Inspiring Words from the IP Shareholders Meeting

“Change is painful but the failure to change is the kiss of

As I fly through the air on my way back to North Carolina from the (IP) annual shareholder meeting in White Plains New York, I can’t help but wonder just how long it will take for IP’s CEO, John Faraci, to get it that his company’s production of paper is devastating forests and that continued business as usual is a sure recipe for ecological and financial disaster.

John Faraci, in the midst of major financial turmoil in the global paper industry, has positioned IP as the global leader in paper technology and production efficiency – effectively retooling old paper mills to
produce the same or more paper at less cost to IP.Certainly this is the kind of guy that, if he put his mind to it, could also position IP as a clear leader when it comes to forest practices. Yet IP is throwing up nothing but excuses when its customers approach them about producing products without destroying forests.

Meanwhile, positive change is happening all around IP. IP customers in the office supply market have
set aggressive goals for expanding their purchases of post-consumer and FSC certified paper.Some of these companies are shifting paper purchases to companies other than IP that are able to meet higher environmental standards. IP isn’t even in the race with some of its competitors when it comes to taking real action to improve forestry practices.

White Marsh Clearcut And, as if pressure from customers and competitors weren’t enough, IP is even getting the squeeze from shareholders. Domini Social Investments introduced a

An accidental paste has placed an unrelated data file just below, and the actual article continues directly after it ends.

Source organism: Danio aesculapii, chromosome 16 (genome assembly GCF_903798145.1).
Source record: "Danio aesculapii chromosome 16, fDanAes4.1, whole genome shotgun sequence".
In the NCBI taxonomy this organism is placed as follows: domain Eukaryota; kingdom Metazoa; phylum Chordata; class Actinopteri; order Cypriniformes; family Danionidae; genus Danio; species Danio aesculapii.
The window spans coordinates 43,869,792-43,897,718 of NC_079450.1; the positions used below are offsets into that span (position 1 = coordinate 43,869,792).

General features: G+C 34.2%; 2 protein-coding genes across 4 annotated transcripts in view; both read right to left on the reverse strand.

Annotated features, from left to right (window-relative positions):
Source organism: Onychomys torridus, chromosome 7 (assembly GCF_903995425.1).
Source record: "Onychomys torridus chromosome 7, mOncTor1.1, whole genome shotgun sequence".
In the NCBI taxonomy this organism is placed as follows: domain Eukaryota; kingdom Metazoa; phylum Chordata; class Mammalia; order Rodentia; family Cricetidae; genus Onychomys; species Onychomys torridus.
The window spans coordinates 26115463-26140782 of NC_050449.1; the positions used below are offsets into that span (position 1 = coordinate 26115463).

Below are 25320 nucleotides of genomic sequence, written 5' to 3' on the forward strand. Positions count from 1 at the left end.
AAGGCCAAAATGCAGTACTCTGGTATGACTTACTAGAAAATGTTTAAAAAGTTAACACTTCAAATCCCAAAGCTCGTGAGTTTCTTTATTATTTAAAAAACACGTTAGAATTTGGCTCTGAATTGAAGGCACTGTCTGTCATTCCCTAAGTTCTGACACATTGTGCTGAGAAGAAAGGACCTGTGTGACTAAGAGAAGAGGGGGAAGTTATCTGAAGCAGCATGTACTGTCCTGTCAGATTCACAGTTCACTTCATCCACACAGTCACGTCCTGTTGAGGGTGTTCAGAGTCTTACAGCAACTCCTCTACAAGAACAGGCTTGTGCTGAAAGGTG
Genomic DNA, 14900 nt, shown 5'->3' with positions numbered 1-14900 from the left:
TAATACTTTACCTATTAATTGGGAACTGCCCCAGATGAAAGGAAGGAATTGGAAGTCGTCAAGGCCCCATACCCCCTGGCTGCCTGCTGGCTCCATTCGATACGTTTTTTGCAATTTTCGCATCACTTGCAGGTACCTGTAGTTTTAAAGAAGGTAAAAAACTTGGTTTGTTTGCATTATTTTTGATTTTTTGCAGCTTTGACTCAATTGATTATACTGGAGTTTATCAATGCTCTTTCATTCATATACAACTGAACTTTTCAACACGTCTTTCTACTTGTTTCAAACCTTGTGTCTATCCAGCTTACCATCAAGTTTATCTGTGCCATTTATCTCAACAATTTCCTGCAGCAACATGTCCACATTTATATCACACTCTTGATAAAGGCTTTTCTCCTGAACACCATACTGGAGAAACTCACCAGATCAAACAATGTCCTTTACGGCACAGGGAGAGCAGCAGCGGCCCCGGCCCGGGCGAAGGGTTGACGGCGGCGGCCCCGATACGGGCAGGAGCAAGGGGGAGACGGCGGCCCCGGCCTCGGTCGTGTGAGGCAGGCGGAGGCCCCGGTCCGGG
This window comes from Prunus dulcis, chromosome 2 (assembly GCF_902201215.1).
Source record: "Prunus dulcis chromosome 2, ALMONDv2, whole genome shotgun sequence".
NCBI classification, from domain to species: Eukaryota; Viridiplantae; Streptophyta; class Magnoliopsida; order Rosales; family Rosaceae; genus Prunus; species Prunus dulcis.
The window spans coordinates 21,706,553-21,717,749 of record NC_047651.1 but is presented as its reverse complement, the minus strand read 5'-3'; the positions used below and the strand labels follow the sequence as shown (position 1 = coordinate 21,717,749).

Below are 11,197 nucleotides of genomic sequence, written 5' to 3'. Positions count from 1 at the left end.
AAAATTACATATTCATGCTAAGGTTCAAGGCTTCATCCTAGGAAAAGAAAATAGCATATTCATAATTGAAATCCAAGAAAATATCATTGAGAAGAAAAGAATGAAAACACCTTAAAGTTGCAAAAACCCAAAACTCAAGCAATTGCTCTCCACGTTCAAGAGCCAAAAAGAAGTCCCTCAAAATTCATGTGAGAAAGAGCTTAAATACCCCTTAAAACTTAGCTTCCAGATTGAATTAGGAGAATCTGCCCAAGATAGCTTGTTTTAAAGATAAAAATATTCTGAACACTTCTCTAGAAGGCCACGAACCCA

shareholder resolution this year calling on the company to produce a feasibility report on transitioning all of its fiber to FSC certified and recycled sources. Domini filed a similar resolution with MeadWestvaco – one of IP’s major competitors in the packaging sector. While MeadWestvaco agreed to take action on the resolution and will be producing a report over the next year, IP stubbornly stood opposed to it. Why IP would oppose this resolution is very difficult to understand, given that the marketplace is becoming more sophisticated in its understanding of forestry issues and is increasingly endorsing recycled and FSC certified paper as environmentally preferable to business as usual.

Sunrise as Zuni Pine BarrensMy colleague Andrew Goldberg and I flew to New York to attend the IP annual shareholder meeting hoping to get some answers.We asked Mr. Faraci why IP has not been meaningfully engaged with Dogwood Alliance, the leading organization in the Southern US (where IP’s operations are most concentrated) driving change in the marketplace with its customers and competitors, in trying to resolve concerns about IP’s forest destruction. We also asked him to explain why IP is a clear industry laggard when it comes to embracing high standards of forest management, when it such a leader in its industry on issues unrelated to the environment.

Faraci’s answers were less than impressive, reminding me of the teachers in the old Charlie Brown cartoons – whaa whaa whaa whaa whaa….

Come on Mr. Faraci! IP’s customers are getting it; your competitors are getting it.SFI certification is simply inadequate to ensure the long-term viability of the world’s forests.

An IP shareholder unknown to Dogwood Alliance or Domini reminded Mr. Faraci that “Change is painful but the failure to change is the kiss of death.”I was reminded of Darwin’s basic theory of evolution – species adaptability to change is critical to long-term survival.John Faraci is a survivor. IP will adapt when push comes to shove.Dogwood Alliance, through its work with IP customers in the office supply and packaging sectors and through moving IP competitors along, is creating the change that will help the world’s largest paper producer evolve.

We’re trying to help you, Mr. Faraci, because we know you can do better….much better.Oh, and by
the way, the health of the Earth – our home — depends on it.



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